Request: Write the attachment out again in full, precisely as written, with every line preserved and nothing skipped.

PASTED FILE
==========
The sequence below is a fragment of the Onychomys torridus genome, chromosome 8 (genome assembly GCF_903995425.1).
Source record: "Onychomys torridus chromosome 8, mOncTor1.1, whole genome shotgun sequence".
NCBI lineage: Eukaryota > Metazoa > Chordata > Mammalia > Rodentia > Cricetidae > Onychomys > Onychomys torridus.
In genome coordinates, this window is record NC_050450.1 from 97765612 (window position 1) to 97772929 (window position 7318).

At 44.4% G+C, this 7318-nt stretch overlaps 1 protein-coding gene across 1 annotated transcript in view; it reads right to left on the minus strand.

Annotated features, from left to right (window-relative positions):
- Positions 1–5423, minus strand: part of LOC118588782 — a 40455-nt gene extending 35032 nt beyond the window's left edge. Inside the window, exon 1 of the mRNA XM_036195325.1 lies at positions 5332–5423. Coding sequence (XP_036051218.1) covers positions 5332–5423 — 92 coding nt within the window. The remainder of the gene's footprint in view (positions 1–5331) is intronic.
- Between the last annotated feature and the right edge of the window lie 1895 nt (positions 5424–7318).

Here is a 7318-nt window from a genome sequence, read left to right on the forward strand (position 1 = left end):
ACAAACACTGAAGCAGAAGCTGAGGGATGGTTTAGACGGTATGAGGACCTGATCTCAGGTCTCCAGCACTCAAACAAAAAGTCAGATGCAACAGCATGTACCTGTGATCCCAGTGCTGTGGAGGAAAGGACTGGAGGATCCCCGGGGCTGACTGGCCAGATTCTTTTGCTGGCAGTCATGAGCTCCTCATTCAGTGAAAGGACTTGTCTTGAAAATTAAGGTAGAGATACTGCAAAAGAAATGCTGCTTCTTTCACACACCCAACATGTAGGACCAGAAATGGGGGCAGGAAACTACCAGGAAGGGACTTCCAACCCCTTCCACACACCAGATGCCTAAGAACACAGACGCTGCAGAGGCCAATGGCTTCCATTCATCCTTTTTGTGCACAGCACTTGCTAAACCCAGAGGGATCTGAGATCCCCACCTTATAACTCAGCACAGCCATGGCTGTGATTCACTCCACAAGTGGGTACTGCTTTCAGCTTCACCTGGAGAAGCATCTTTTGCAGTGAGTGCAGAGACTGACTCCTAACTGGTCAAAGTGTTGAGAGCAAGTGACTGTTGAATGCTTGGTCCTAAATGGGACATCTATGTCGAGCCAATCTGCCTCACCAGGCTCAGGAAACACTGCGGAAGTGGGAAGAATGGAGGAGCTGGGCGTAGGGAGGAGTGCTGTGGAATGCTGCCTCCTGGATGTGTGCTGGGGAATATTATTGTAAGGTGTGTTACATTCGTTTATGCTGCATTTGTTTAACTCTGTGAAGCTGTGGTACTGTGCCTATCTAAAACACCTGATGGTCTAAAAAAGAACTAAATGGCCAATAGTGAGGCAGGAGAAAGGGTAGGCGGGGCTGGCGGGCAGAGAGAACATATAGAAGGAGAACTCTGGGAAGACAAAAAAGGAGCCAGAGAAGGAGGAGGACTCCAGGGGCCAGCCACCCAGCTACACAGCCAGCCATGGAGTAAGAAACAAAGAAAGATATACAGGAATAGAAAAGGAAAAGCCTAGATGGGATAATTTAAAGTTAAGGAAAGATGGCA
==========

The sequence below is a fragment of the Onychomys torridus genome, chromosome 8 (genome assembly GCF_903995425.1).
Source record: "Onychomys torridus chromosome 8, mOncTor1.1, whole genome shotgun sequence".
NCBI lineage: Eukaryota > Metazoa > Chordata > Mammalia > Rodentia > Cricetidae > Onychomys > Onychomys torridus.
In genome coordinates, this window is record NC_050450.1 from 97765612 (window position 1) to 97772929 (window position 7318).

At 44.4% G+C, this 7318-nt stretch overlaps 1 protein-coding gene across 1 annotated transcript in view; it reads right to left on the minus strand.

Annotated features, from left to right (window-relative positions):
- Positions 1–5423, minus strand: part of LOC118588782 — a 40455-nt gene extending 35032 nt beyond the window's left edge. Inside the window, exon 1 of the mRNA XM_036195325.1 lies at positions 5332–5423. Coding sequence (XP_036051218.1) covers positions 5332–5423 — 92 coding nt within the window. The remainder of the gene's footprint in view (positions 1–5331) is intronic.
- Between the last annotated feature and the right edge of the window lie 1895 nt (positions 5424–7318).

Here is a 7318-nt window from a genome sequence, read left to right on the forward strand (position 1 = left end):
ACAAACACTGAAGCAGAAGCTGAGGGATGGTTTAGACGGTATGAGGACCTGATCTCAGGTCTCCAGCACTCAAACAAAAAGTCAGATGCAACAGCATGTACCTGTGATCCCAGTGCTGTGGAGGAAAGGACTGGAGGATCCCCGGGGCTGACTGGCCAGATTCTTTTGCTGGCAGTCATGAGCTCCTCATTCAGTGAAAGGACTTGTCTTGAAAATTAAGGTAGAGATACTGCAAAAGAAATGCTGCTTCTTTCACACACCCAACATGTAGGACCAGAAATGGGGGCAGGAAACTACCAGGAAGGGACTTCCAACCCCTTCCACACACCAGATGCCTAAGAACACAGACGCTGCAGAGGCCAATGGCTTCCATTCATCCTTTTTGTGCACAGCACTTGCTAAACCCAGAGGGATCTGAGATCCCCACCTTATAACTCAGCACAGCCATGGCTGTGATTCACTCCACAAGTGGGTACTGCTTTCAGCTTCACCTGGAGAAGCATCTTTTGCAGTGAGTGCAGAGACTGACTCCTAACTGGTCAAAGTGTTGAGAGCAAGTGACTGTTGAATGCTTGGTCCTAAATGGGACATCTATGTCGAGCCAATCTGCCTCACCAGGCTCAGGAAACACTGCGGAAGTGGGAAGAATGGAGGAGCTGGGCGTAGGGAGGAGTGCTGTGGAATGCTGCCTCCTGGATGTGTGCTGGGGAATATTATTGTAAGGTGTGTTACATTCGTTTATGCTGCATTTGTTTAACTCTGTGAAGCTGTGGTACTGTGCCTATCTAAAACACCTGATGGTCTAAAAAAGAACTAAATGGCCAATAGTGAGGCAGGAGAAAGGGTAGGCGGGGCTGGCGGGCAGAGAGAACATATAGAAGGAGAACTCTGGGAAGACAAAAAAGGAGCCAGAGAAGGAGGAGGACTCCAGGGGCCAGCCACCCAGCTACACAGCCAGCCATGGAGTAAGAAACAAAGAAAGATATACAGGAATAGAAAAGGAAAAGCCTAGATGGGATAATTTAAAGTTAAGGAAAGATGGCA